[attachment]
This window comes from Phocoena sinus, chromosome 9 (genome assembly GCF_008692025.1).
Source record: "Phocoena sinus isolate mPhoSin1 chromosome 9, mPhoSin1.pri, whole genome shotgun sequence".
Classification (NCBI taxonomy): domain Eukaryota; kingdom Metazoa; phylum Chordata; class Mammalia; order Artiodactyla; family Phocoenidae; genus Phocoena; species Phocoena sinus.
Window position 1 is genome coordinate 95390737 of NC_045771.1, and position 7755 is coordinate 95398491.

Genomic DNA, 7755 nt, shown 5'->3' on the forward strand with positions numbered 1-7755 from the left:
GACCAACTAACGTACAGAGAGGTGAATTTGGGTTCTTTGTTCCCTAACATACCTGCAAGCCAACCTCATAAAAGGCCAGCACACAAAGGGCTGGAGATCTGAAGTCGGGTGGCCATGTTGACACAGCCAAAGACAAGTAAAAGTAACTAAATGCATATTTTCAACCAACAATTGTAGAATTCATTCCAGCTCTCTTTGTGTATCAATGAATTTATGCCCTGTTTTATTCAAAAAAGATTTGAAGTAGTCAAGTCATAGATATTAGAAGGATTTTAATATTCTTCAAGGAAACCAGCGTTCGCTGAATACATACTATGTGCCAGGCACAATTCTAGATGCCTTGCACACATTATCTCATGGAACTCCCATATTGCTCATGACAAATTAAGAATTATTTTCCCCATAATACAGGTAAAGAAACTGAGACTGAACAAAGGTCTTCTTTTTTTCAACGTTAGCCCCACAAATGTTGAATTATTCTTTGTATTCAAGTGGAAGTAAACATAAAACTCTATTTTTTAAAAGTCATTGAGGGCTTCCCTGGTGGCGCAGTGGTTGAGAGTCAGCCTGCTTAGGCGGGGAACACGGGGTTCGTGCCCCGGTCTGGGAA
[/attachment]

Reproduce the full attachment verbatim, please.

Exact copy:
This window comes from Phocoena sinus, chromosome 9 (genome assembly GCF_008692025.1).
Source record: "Phocoena sinus isolate mPhoSin1 chromosome 9, mPhoSin1.pri, whole genome shotgun sequence".
Classification (NCBI taxonomy): domain Eukaryota; kingdom Metazoa; phylum Chordata; class Mammalia; order Artiodactyla; family Phocoenidae; genus Phocoena; species Phocoena sinus.
Window position 1 is genome coordinate 95390737 of NC_045771.1, and position 7755 is coordinate 95398491.

Genomic DNA, 7755 nt, shown 5'->3' on the forward strand with positions numbered 1-7755 from the left:
GACCAACTAACGTACAGAGAGGTGAATTTGGGTTCTTTGTTCCCTAACATACCTGCAAGCCAACCTCATAAAAGGCCAGCACACAAAGGGCTGGAGATCTGAAGTCGGGTGGCCATGTTGACACAGCCAAAGACAAGTAAAAGTAACTAAATGCATATTTTCAACCAACAATTGTAGAATTCATTCCAGCTCTCTTTGTGTATCAATGAATTTATGCCCTGTTTTATTCAAAAAAGATTTGAAGTAGTCAAGTCATAGATATTAGAAGGATTTTAATATTCTTCAAGGAAACCAGCGTTCGCTGAATACATACTATGTGCCAGGCACAATTCTAGATGCCTTGCACACATTATCTCATGGAACTCCCATATTGCTCATGACAAATTAAGAATTATTTTCCCCATAATACAGGTAAAGAAACTGAGACTGAACAAAGGTCTTCTTTTTTTCAACGTTAGCCCCACAAATGTTGAATTATTCTTTGTATTCAAGTGGAAGTAAACATAAAACTCTATTTTTTAAAAGTCATTGAGGGCTTCCCTGGTGGCGCAGTGGTTGAGAGTCAGCCTGCTTAGGCGGGGAACACGGGGTTCGTGCCCCGGTCTGGGAA